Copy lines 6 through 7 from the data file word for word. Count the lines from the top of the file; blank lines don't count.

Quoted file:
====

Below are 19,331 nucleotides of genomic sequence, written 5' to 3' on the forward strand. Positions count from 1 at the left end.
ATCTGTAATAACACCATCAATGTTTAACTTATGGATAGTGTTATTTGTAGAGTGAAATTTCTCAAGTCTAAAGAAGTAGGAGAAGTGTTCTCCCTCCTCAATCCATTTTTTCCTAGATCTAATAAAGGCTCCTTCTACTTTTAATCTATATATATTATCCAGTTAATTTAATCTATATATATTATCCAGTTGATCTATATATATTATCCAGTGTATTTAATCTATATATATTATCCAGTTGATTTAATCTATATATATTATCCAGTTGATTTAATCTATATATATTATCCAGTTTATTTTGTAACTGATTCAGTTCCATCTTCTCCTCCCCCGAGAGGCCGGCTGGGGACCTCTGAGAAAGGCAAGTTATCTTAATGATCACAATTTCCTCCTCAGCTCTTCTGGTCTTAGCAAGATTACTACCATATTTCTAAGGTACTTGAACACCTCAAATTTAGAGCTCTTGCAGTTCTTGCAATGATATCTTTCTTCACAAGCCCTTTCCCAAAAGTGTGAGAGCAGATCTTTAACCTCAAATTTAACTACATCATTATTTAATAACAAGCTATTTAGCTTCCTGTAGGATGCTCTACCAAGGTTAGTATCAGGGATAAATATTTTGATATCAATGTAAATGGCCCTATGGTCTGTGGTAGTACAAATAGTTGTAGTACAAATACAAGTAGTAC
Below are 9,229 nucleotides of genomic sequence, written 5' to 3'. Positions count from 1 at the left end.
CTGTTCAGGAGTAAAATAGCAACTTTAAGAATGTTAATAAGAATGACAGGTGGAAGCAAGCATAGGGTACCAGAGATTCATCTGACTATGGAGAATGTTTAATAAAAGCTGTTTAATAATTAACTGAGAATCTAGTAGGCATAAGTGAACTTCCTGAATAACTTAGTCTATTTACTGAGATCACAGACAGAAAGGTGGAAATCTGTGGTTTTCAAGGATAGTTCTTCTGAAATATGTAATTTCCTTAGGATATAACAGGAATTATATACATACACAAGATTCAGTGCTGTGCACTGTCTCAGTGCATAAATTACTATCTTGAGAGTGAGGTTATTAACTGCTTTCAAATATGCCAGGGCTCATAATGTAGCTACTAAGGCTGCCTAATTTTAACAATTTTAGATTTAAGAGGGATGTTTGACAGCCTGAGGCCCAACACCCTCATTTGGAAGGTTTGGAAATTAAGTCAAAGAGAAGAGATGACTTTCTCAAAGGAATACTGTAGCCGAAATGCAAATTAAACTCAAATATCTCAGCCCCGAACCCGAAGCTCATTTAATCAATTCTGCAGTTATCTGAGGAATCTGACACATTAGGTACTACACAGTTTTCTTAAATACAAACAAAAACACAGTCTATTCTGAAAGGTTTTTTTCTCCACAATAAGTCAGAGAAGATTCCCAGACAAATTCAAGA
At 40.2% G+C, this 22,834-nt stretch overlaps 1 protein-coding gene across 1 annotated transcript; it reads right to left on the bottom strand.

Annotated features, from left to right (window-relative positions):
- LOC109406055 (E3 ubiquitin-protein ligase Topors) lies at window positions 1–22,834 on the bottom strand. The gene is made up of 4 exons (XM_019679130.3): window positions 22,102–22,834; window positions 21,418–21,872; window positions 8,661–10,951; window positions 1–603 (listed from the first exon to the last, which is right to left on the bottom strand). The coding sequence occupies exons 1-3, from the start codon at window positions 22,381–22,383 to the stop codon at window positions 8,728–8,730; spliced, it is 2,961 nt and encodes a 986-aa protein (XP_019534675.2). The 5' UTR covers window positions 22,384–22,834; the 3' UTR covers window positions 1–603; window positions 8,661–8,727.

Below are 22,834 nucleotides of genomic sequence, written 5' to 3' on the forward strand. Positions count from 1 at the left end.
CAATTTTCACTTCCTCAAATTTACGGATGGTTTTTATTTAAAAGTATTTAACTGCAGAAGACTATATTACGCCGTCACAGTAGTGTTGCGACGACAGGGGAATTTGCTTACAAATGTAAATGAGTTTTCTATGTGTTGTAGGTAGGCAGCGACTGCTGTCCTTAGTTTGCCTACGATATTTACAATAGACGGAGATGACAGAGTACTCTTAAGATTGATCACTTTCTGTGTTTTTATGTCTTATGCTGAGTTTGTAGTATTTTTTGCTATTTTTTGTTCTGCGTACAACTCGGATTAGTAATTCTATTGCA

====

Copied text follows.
Annotated features, from left to right (window-relative positions):
- LOC109406055 (E3 ubiquitin-protein ligase Topors) lies at window positions 1–22,834 on the bottom strand. The gene is made up of 4 exons (XM_019679130.3): window positions 22,102–22,834; window positions 21,418–21,872; window positions 8,661–10,951; window positions 1–603 (listed from the first exon to the last, which is right to left on the bottom strand). The coding sequence occupies exons 1-3, from the start codon at window positions 22,381–22,383 to the stop codon at window positions 8,728–8,730; spliced, it is 2,961 nt and encodes a 986-aa protein (XP_019534675.2). The 5' UTR covers window positions 22,384–22,834; the 3' UTR covers window positions 1–603; window positions 8,661–8,727.